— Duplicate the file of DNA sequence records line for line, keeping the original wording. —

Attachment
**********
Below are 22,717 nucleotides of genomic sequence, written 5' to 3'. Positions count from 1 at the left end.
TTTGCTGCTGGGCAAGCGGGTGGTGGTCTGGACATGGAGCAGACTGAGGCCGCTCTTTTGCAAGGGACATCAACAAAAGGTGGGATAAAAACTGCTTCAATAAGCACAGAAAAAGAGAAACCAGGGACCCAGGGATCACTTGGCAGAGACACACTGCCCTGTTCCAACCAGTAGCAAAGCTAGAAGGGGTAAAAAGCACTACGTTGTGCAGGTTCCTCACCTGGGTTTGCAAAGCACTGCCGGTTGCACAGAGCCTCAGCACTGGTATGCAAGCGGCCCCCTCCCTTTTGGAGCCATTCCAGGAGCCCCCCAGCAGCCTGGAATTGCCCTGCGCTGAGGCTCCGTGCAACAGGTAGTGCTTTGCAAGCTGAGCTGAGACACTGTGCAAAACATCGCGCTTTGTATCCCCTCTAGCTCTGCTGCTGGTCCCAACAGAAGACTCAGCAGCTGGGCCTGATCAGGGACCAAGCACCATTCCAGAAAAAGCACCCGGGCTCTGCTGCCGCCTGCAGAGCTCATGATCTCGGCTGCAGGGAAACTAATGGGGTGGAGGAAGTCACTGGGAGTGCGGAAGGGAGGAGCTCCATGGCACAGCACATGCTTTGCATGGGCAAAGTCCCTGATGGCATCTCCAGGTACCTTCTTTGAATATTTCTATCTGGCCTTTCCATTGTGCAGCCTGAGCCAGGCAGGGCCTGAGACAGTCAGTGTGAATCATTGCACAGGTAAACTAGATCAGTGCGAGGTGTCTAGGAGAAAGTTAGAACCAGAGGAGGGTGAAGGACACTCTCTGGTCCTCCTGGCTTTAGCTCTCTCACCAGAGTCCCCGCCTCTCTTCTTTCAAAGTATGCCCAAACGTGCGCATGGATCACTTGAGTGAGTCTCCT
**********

Below are 22,717 nucleotides of genomic sequence, written 5' to 3'. Positions count from 1 at the left end.
TTTGCTGCTGGGCAAGCGGGTGGTGGTCTGGACATGGAGCAGACTGAGGCCGCTCTTTTGCAAGGGACATCAACAAAAGGTGGGATAAAAACTGCTTCAATAAGCACAGAAAAAGAGAAACCAGGGACCCAGGGATCACTTGGCAGAGACACACTGCCCTGTTCCAACCAGTAGCAAAGCTAGAAGGGGTAAAAAGCACTACGTTGTGCAGGTTCCTCACCTGGGTTTGCAAAGCACTGCCGGTTGCACAGAGCCTCAGCACTGGTATGCAAGCGGCCCCCTCCCTTTTGGAGCCATTCCAGGAGCCCCCCAGCAGCCTGGAATTGCCCTGCGCTGAGGCTCCGTGCAACAGGTAGTGCTTTGCAAGCTGAGCTGAGACACTGTGCAAAACATCGCGCTTTGTATCCCCTCTAGCTCTGCTGCTGGTCCCAACAGAAGACTCAGCAGCTGGGCCTGATCAGGGACCAAGCACCATTCCAGAAAAAGCACCCGGGCTCTGCTGCCGCCTGCAGAGCTCATGATCTCGGCTGCAGGGAAACTAATGGGGTGGAGGAAGTCACTGGGAGTGCGGAAGGGAGGAGCTCCATGGCACAGCACATGCTTTGCATGGGCAAAGTCCCTGATGGCATCTCCAGGTACCTTCTTTGAATATTTCTATCTGGCCTTTCCATTGTGCAGCCTGAGCCAGGCAGGGCCTGAGACAGTCAGTGTGAATCATTGCACAGGTAAACTAGATCAGTGCGAGGTGTCTAGGAGAAAGTTAGAACCAGAGGAGGGTGAAGGACACTCTCTGGTCCTCCTGGCTTTAGCTCTCTCACCAGAGTCCCCGCCTCTCTTCTTTCAAAGTATGCCCAAACGTGCGCATGGATCACTTGAGTGAGTCTCCT